In high school I enjoyed print shop, but had I made it a career I would have been out of a job by the 1970s, when cool electronics replaced hot-metal printing. My dad was a draftsman, a profession replaced by computer-aided design. Everyone can identify other jobs that no longer exist or that require far fewer workers.
Which brings me to the so-called war on coal. Mining jobs are so geographically concentrated that regional effects are more pronounced, but the overall loss of coal jobs, due to economics and technology and less to regulations, fades relative to other losses. Where is the sympathy for lost farm families, factory workers, shopkeepers, shoe repairmen, blacksmiths and the loss of summer jobs for teenagers?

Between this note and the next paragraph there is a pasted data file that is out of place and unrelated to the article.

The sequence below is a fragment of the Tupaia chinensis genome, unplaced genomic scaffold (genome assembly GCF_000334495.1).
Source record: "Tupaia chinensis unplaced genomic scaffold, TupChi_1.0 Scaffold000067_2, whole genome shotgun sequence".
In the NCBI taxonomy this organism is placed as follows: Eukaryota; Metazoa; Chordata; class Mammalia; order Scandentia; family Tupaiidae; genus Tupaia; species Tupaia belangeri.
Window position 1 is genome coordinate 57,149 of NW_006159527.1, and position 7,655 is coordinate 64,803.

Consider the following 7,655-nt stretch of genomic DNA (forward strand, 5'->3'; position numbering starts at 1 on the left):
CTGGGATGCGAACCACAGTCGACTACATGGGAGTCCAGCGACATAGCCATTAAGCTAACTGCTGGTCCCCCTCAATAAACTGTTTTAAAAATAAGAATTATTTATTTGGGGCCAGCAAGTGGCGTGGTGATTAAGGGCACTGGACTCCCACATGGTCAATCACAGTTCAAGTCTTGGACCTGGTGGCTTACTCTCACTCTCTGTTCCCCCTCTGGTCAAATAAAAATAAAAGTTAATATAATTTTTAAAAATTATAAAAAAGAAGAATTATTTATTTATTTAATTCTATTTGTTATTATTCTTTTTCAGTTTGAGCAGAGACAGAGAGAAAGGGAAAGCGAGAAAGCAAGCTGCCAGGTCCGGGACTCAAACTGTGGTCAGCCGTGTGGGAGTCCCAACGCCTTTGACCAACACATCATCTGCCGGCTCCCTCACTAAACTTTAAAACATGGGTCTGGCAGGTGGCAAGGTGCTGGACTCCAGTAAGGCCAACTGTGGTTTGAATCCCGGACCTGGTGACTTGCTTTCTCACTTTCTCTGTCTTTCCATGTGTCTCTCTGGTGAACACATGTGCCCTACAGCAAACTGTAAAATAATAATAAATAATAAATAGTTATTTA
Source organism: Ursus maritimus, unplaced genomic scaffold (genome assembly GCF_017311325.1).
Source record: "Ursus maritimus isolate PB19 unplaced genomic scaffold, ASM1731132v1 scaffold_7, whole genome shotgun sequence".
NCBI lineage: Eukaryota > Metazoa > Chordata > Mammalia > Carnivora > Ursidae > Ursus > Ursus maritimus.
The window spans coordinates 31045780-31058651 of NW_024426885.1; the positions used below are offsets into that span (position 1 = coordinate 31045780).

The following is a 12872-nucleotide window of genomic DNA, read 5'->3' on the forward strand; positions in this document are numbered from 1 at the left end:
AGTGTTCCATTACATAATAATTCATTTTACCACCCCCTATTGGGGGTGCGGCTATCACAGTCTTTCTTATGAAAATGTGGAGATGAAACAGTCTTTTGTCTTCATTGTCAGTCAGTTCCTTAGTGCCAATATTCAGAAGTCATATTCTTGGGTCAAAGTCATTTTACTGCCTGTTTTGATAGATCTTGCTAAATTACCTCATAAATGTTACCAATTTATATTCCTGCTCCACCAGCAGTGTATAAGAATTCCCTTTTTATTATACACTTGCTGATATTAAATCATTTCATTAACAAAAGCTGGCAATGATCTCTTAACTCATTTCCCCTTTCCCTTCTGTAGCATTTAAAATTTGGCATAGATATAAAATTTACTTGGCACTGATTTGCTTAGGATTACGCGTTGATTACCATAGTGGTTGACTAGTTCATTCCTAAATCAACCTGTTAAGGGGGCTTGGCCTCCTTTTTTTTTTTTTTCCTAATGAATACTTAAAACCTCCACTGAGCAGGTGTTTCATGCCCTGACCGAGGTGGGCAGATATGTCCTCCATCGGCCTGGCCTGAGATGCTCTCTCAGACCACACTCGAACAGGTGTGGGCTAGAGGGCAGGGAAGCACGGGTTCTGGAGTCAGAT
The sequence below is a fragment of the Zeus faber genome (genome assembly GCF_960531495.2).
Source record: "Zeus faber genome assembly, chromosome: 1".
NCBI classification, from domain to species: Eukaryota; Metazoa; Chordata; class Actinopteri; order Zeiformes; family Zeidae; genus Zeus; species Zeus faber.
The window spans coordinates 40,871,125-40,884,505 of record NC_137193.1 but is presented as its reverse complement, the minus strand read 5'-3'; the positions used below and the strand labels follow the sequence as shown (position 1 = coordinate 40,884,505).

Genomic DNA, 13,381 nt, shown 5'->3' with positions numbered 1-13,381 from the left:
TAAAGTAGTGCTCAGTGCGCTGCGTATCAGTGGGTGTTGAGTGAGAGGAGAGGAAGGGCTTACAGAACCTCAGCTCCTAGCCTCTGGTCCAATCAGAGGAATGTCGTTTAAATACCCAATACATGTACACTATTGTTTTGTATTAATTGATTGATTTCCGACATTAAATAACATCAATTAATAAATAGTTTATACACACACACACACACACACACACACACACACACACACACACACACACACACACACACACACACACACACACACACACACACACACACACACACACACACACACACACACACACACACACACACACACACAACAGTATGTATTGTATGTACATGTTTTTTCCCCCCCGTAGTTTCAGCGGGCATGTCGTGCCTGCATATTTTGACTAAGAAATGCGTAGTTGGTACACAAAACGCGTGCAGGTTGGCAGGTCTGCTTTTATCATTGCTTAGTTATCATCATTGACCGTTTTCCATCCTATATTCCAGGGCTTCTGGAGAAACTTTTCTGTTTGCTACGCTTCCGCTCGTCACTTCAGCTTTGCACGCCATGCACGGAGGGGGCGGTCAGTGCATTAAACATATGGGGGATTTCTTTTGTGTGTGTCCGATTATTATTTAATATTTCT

We’ll still have coal, but to use a “war on coal” argument as an excuse to risk public health (greater for coal-mining families), to hamper development of eco-friendly energy strategies, to stall economic redevelopment and to cede global leadership is worse than stupid.
Wake up, folks, this is the automated, online, somnolent world you seem to want. You can’t have it all.